Ancient though their origins may be, the world’s many myths and legends have played an important role in history. Frightening fables of unknown southern lands, tales of lost cities, and endless rumors of hidden hordes of gold have motivated many of the world’s greatest explorations.
Five centuries before the common era, the Greeks knew the world was not flat. It was a globe and so, they reasoned, there must be a large landmass in the extreme south to balance the lands they knew in the northern hemisphere. The Romans embroidered the legend of a lost southern land by imagining it was peopled by strange beings who survived in great heat and, out of necessity, walked upside down. By the second century AD, it was widely accepted that there was a southern land, probably inhabited, and laying at the bottom of the world – somewhere. It was featured on beautifully crafted European maps and charts complete with sea monsters and winged serpents. The Muslim world also produced maps that seem to represent some of Australia’s northern coastline in the ninth century AD.
From early times, Mariners began searching for the southland. It was frequently discovered, the news triumphantly announced, only to be disproved by later explorers. Many voyages undertaken by the Spanish, Portuguese, Dutch, French and British were inspired by the desire to solve the riddle of the mysterious continent. It would be centuries before anyone did, but these many efforts provided the world with knowledge of distant places, unknown seas, new flora and fauna and contact with indigenous peoples previously unknown to Europeans.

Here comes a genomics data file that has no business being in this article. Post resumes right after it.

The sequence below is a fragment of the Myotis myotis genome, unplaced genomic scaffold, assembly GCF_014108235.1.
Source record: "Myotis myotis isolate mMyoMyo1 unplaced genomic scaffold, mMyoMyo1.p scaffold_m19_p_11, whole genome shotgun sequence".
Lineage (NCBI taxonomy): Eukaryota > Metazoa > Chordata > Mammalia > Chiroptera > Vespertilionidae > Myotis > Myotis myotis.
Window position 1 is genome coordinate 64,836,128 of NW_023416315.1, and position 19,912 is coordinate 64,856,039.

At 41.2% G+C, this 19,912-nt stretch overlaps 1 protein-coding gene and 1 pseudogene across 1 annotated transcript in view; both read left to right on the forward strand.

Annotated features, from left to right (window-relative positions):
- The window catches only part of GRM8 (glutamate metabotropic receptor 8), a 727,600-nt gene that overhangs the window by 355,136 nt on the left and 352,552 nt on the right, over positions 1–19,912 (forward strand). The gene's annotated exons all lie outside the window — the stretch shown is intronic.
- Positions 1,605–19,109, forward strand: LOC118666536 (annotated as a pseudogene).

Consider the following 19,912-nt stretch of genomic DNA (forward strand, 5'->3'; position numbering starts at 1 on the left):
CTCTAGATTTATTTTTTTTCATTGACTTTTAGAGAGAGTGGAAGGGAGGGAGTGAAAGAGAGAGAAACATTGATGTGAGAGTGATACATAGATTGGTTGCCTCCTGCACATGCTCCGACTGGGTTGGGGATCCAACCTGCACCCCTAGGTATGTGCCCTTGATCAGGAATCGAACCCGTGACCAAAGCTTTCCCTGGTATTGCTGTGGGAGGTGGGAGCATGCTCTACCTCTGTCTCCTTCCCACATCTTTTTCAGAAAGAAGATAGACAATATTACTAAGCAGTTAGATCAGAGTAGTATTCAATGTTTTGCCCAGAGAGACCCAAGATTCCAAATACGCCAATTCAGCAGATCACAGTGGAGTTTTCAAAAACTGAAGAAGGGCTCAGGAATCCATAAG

Other beliefs also fueled world exploration. Stories about the ‘River of Gold’, now thought to be the Senegal River, reached southern Europe through contact with the Muslim world as early as the Thirteenth century. But from ancient times, there had been great interest in the rumoured river. Pliny the Elder and Claudius Ptolemy wrote about it and the Carthaginians sailed there more than four centuries BCE. A number of Arab expeditions were reported to have sought the river during the Twelfth century. Despite the unknown terrors of sea voyages in that era, people heard these yarns and went looking for the treasure. Most never returned. Or, if they did, we know nothing about it.
Despite—or perhaps because of—these uncertainties, the legend of the River of Gold grew on the tongues of traders, sailors and adventurers. An expansion of this tale based on ninth century Arab writings claimed that there was not only a river, but also an island called the ‘Lands of Gold’ in the chief city of which gold ‘grew in the sand like carrots’ to be harvested at sunrise. Three centuries later, writers were describing the magnificent gold clad horses and gold and silver-collared dogs of the king of this place (probably modern-day Ghana). His sons boasted gold-plaited hair and lowly pages who hefted swords mounted in gold.
Wild though these legends were, they spurred expansion into new lands, gradually filling the map of the world with facts rather than fiction. We will never know how many adventurers and treasure seekers set out to find the objects of their desire, although we can be sure that most of them died in their quests. But, in one case, we do know the explorer’s fate.